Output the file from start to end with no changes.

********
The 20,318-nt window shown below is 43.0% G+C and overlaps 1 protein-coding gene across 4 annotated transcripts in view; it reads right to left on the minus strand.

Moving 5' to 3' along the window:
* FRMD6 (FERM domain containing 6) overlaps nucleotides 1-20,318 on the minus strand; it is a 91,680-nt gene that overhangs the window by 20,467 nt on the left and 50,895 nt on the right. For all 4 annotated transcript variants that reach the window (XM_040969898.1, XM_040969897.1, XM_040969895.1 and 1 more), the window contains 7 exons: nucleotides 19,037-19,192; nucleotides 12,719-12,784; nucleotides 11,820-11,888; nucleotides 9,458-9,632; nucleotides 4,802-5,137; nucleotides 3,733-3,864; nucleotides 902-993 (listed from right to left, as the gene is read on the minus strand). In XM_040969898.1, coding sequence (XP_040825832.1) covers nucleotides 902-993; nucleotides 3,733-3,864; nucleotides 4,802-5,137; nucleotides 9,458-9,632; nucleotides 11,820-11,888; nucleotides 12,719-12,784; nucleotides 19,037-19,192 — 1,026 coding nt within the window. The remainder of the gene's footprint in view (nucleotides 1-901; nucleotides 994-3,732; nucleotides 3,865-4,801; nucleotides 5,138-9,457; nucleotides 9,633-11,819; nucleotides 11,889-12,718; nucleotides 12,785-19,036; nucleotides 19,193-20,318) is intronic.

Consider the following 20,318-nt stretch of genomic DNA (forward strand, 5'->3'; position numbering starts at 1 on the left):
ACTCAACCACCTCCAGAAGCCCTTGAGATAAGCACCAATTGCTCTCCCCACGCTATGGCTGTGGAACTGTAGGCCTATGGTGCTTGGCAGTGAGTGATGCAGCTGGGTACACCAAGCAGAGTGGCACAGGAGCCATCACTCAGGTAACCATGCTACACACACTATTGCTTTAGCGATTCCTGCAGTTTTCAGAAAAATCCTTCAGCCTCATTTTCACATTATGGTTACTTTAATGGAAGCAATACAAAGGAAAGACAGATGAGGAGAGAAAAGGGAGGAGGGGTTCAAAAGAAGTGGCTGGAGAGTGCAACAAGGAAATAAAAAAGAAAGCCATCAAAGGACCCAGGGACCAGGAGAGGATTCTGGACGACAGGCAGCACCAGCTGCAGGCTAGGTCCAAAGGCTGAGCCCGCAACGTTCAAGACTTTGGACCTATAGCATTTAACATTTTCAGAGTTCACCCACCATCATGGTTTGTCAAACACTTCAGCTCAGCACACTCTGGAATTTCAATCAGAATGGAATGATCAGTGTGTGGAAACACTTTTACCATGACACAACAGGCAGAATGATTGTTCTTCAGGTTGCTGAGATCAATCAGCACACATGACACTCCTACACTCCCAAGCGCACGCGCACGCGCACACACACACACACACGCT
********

The 20,318-nt window shown below is 43.0% G+C and overlaps 1 protein-coding gene across 4 annotated transcripts in view; it reads right to left on the minus strand.

Moving 5' to 3' along the window:
* FRMD6 (FERM domain containing 6) overlaps nucleotides 1-20,318 on the minus strand; it is a 91,680-nt gene that overhangs the window by 20,467 nt on the left and 50,895 nt on the right. For all 4 annotated transcript variants that reach the window (XM_040969898.1, XM_040969897.1, XM_040969895.1 and 1 more), the window contains 7 exons: nucleotides 19,037-19,192; nucleotides 12,719-12,784; nucleotides 11,820-11,888; nucleotides 9,458-9,632; nucleotides 4,802-5,137; nucleotides 3,733-3,864; nucleotides 902-993 (listed from right to left, as the gene is read on the minus strand). In XM_040969898.1, coding sequence (XP_040825832.1) covers nucleotides 902-993; nucleotides 3,733-3,864; nucleotides 4,802-5,137; nucleotides 9,458-9,632; nucleotides 11,820-11,888; nucleotides 12,719-12,784; nucleotides 19,037-19,192 — 1,026 coding nt within the window. The remainder of the gene's footprint in view (nucleotides 1-901; nucleotides 994-3,732; nucleotides 3,865-4,801; nucleotides 5,138-9,457; nucleotides 9,633-11,819; nucleotides 11,889-12,718; nucleotides 12,785-19,036; nucleotides 19,193-20,318) is intronic.

Consider the following 20,318-nt stretch of genomic DNA (forward strand, 5'->3'; position numbering starts at 1 on the left):
ACTCAACCACCTCCAGAAGCCCTTGAGATAAGCACCAATTGCTCTCCCCACGCTATGGCTGTGGAACTGTAGGCCTATGGTGCTTGGCAGTGAGTGATGCAGCTGGGTACACCAAGCAGAGTGGCACAGGAGCCATCACTCAGGTAACCATGCTACACACACTATTGCTTTAGCGATTCCTGCAGTTTTCAGAAAAATCCTTCAGCCTCATTTTCACATTATGGTTACTTTAATGGAAGCAATACAAAGGAAAGACAGATGAGGAGAGAAAAGGGAGGAGGGGTTCAAAAGAAGTGGCTGGAGAGTGCAACAAGGAAATAAAAAAGAAAGCCATCAAAGGACCCAGGGACCAGGAGAGGATTCTGGACGACAGGCAGCACCAGCTGCAGGCTAGGTCCAAAGGCTGAGCCCGCAACGTTCAAGACTTTGGACCTATAGCATTTAACATTTTCAGAGTTCACCCACCATCATGGTTTGTCAAACACTTCAGCTCAGCACACTCTGGAATTTCAATCAGAATGGAATGATCAGTGTGTGGAAACACTTTTACCATGACACAACAGGCAGAATGATTGTTCTTCAGGTTGCTGAGATCAATCAGCACACATGACACTCCTACACTCCCAAGCGCACGCGCACGCGCACACACACACACACACGCT